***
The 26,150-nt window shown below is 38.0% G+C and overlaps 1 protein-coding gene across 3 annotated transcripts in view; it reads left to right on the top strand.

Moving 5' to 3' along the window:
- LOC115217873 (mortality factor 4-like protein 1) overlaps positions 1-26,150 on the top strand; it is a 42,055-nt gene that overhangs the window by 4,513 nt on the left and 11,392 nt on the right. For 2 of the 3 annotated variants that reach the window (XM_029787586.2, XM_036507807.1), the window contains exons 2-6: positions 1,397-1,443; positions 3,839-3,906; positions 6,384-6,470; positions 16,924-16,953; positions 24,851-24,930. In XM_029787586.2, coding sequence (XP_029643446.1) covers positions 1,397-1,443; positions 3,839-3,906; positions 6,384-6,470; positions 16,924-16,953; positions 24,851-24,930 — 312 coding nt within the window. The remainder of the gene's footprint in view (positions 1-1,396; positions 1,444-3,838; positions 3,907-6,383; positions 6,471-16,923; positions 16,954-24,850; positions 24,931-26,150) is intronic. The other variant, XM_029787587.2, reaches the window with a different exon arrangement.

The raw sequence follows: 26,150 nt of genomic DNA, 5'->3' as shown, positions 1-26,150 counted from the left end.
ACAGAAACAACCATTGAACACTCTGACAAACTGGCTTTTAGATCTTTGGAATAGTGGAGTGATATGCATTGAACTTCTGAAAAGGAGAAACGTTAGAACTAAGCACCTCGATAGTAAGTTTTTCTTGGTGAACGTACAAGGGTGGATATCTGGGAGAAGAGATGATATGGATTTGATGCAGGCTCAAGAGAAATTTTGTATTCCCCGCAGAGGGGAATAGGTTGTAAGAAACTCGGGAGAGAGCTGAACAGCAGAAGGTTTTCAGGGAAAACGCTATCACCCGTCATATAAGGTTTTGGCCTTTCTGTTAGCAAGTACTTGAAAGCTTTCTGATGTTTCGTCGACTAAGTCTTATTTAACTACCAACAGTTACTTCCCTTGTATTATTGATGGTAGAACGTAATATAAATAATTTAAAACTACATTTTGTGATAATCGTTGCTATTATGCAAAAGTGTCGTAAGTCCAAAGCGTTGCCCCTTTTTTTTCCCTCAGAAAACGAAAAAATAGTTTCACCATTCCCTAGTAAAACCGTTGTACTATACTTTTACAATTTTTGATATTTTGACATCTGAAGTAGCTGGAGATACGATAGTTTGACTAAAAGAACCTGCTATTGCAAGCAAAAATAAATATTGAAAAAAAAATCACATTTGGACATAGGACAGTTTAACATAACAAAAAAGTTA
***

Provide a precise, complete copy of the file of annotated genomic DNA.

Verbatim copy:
The 26,150-nt window shown below is 38.0% G+C and overlaps 1 protein-coding gene across 3 annotated transcripts in view; it reads left to right on the top strand.

Moving 5' to 3' along the window:
- LOC115217873 (mortality factor 4-like protein 1) overlaps positions 1-26,150 on the top strand; it is a 42,055-nt gene that overhangs the window by 4,513 nt on the left and 11,392 nt on the right. For 2 of the 3 annotated variants that reach the window (XM_029787586.2, XM_036507807.1), the window contains exons 2-6: positions 1,397-1,443; positions 3,839-3,906; positions 6,384-6,470; positions 16,924-16,953; positions 24,851-24,930. In XM_029787586.2, coding sequence (XP_029643446.1) covers positions 1,397-1,443; positions 3,839-3,906; positions 6,384-6,470; positions 16,924-16,953; positions 24,851-24,930 — 312 coding nt within the window. The remainder of the gene's footprint in view (positions 1-1,396; positions 1,444-3,838; positions 3,907-6,383; positions 6,471-16,923; positions 16,954-24,850; positions 24,931-26,150) is intronic. The other variant, XM_029787587.2, reaches the window with a different exon arrangement.

The raw sequence follows: 26,150 nt of genomic DNA, 5'->3' as shown, positions 1-26,150 counted from the left end.
ACAGAAACAACCATTGAACACTCTGACAAACTGGCTTTTAGATCTTTGGAATAGTGGAGTGATATGCATTGAACTTCTGAAAAGGAGAAACGTTAGAACTAAGCACCTCGATAGTAAGTTTTTCTTGGTGAACGTACAAGGGTGGATATCTGGGAGAAGAGATGATATGGATTTGATGCAGGCTCAAGAGAAATTTTGTATTCCCCGCAGAGGGGAATAGGTTGTAAGAAACTCGGGAGAGAGCTGAACAGCAGAAGGTTTTCAGGGAAAACGCTATCACCCGTCATATAAGGTTTTGGCCTTTCTGTTAGCAAGTACTTGAAAGCTTTCTGATGTTTCGTCGACTAAGTCTTATTTAACTACCAACAGTTACTTCCCTTGTATTATTGATGGTAGAACGTAATATAAATAATTTAAAACTACATTTTGTGATAATCGTTGCTATTATGCAAAAGTGTCGTAAGTCCAAAGCGTTGCCCCTTTTTTTTCCCTCAGAAAACGAAAAAATAGTTTCACCATTCCCTAGTAAAACCGTTGTACTATACTTTTACAATTTTTGATATTTTGACATCTGAAGTAGCTGGAGATACGATAGTTTGACTAAAAGAACCTGCTATTGCAAGCAAAAATAAATATTGAAAAAAAAATCACATTTGGACATAGGACAGTTTAACATAACAAAAAAGTTA